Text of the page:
I'm not ruining anything for you that you won't read on the back cover. Encounter with Evil is a riveting suspense story that thrusts the parents into extraordinary circumstances. Lauren's fate is eventually revealed to the reader, but we are along for the ride as her frustrated mom and dad attempt to buck the system of small-town injustice in their attempts to find her. The narrative switches between Lauren’s experience, the parental nightmare, and a few surprising characters with unclear roles that aren’t fully explained until well into the novel.

While not perfect, Amber Dean is a terrific writer. Like Bullet Proof, I found that some elements weren't perfectly executed but generally well enough to satisfy readers. I wish her writing style had a more gritty flavor, perhaps with more violence and death. Instead, this is a pretty tame novel and not a far-stretch from modern young adult fiction. Nevertheless, I read it in nearly one sitting and thoroughly enjoyed it. I hope to find and read more of Dean's vintage paperbacks in the future.

Buy a copy of this book HERE

Monday, April 20, 2020

Paperback Warrior Podcast - Episode 40

Episode 40 of the Paperback Warrior Podcast is our contentious “Women and Minorities” episode. If you can handle the heat, listen to the guys candidly discuss the work of Helen Nielsen, Amber Dean, Joseph Nazel, and Marc Olden. Be warned: This episode is sure to be highly controversial and may spark a worldwide boycott. If you dare, check it out on your favorite podcast app, stream below or download directly HERE:

Listen to "Episode 40: Women and Minorities" on Spreaker.

Thursday, April 16, 2020

Bullet Proof

Amber Dean (real name Amber Dean Getzin, 1902-1985) was a New York native that authored 17 mystery novels between 1944 and 1973. One of the author's most consistent characters was that of Abbie Harris, a nosy amateur detective that debuted in 1944's Dead Man's Float. The seven-book series features Harris solving mysteries and assisting police in and around Rochester, New York. My first experience with Amber Dean is a stand-alone novel entitled Bullet Proof, published in 1959 by Popular Library.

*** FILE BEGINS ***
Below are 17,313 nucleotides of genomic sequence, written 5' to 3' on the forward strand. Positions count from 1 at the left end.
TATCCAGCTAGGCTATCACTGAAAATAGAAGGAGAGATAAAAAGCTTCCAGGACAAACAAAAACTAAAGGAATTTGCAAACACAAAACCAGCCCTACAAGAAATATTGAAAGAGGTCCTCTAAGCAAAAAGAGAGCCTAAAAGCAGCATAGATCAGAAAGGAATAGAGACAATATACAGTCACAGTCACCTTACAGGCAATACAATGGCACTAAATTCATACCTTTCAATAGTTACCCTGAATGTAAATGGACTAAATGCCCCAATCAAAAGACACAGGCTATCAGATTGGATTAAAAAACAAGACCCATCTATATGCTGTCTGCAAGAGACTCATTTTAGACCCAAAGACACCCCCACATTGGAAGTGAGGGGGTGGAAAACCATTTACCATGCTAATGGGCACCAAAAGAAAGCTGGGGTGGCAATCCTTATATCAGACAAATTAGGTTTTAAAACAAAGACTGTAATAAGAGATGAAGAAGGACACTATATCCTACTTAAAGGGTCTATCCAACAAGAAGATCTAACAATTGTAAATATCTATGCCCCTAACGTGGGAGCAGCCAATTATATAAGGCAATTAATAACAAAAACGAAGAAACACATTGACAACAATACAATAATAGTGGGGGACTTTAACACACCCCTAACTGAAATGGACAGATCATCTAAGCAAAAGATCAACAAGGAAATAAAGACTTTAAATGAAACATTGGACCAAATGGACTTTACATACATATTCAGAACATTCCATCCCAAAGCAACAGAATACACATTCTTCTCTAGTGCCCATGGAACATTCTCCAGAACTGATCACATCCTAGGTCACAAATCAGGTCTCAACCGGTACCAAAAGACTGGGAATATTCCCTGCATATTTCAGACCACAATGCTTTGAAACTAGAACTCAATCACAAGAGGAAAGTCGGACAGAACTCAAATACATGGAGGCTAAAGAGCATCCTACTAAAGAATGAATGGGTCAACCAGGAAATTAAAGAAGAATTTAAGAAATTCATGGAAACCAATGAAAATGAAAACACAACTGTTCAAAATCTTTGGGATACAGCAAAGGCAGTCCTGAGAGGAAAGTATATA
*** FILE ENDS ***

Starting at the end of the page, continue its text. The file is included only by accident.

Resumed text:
In the novel's opening chapter, Jac Constable and his wife Betty are talking with New York State Police regarding a possible male voyeur that was spotted in their vineyard. When the police depart after failing to locate the perpetrator, Jac spots the man in a nearby bush. After a confusing sequence of events, Betty calls the police to return to the house. But too little too late. Betty is shot and killed by the lunatic hiding in the bushes.

Next, this opening sequence is replayed again from the perspective of the lunatic in the bushes, a 16-year old named Henry Muslim. Muslim has escaped from a nearby juvenile delinquent facility called Diligence and spent the last two nights sleeping in the basement of an abandoned house. After stealing a .22 rifle, Muslim is driven by the need for attention. He isn't fueled by adolescent rage, sex or money. He simply wants to be chased. In alternating chapters, the book changes perspective from Muslim to various law enforcement officers. But, the book's main character is Jac Constable's sexy secretary Hallie Brown.

The author forces readers to spend a great deal of time in the headspace of Hallie. These sequences are saturated with Hallie's lust for Jac, her flirtation with a local cop and daydream segments where Hallie is embraced by a husky cop and taken to an Alaskan cabin. As a fan of hardboiled, vintage crime-fiction that features tough cops and ruthless killers, the author's lovey-dovey approach to storytelling wasn't exactly the narrative promised by the book's inspiring cover. Eventually (I mean page 80 of 124-pages), Hallie is kidnapped by Muslim but the two never actually engage in dialogue. In fact, Muslim ties her up and leaves. The end.

I'm sure Amber Dean is a fine mystery author and has her share of cozy mystery fans. Based on my experience with Bullet Proof, I'm not one of them. Her method of saddling the storytelling on a number of characters was confusing and took me out of the story. After a shocking opening chapter, the rest of the book just waddles in mediocrity as Muslim peeps on residents, sits at a drive-in movie and tinkers with a car. Hallie is wasted as an overbearing sex goddess that remains tied in a chair for most of the book's hectic finish. The cops are clueless while the author pitches a surprise swerve at the end.

Bullet Proof was a dreadful reading experience and I wouldn't recommend it to anyone. If you have to own this book due to its vivid cover, please entertain purchasing a copy of it HERE.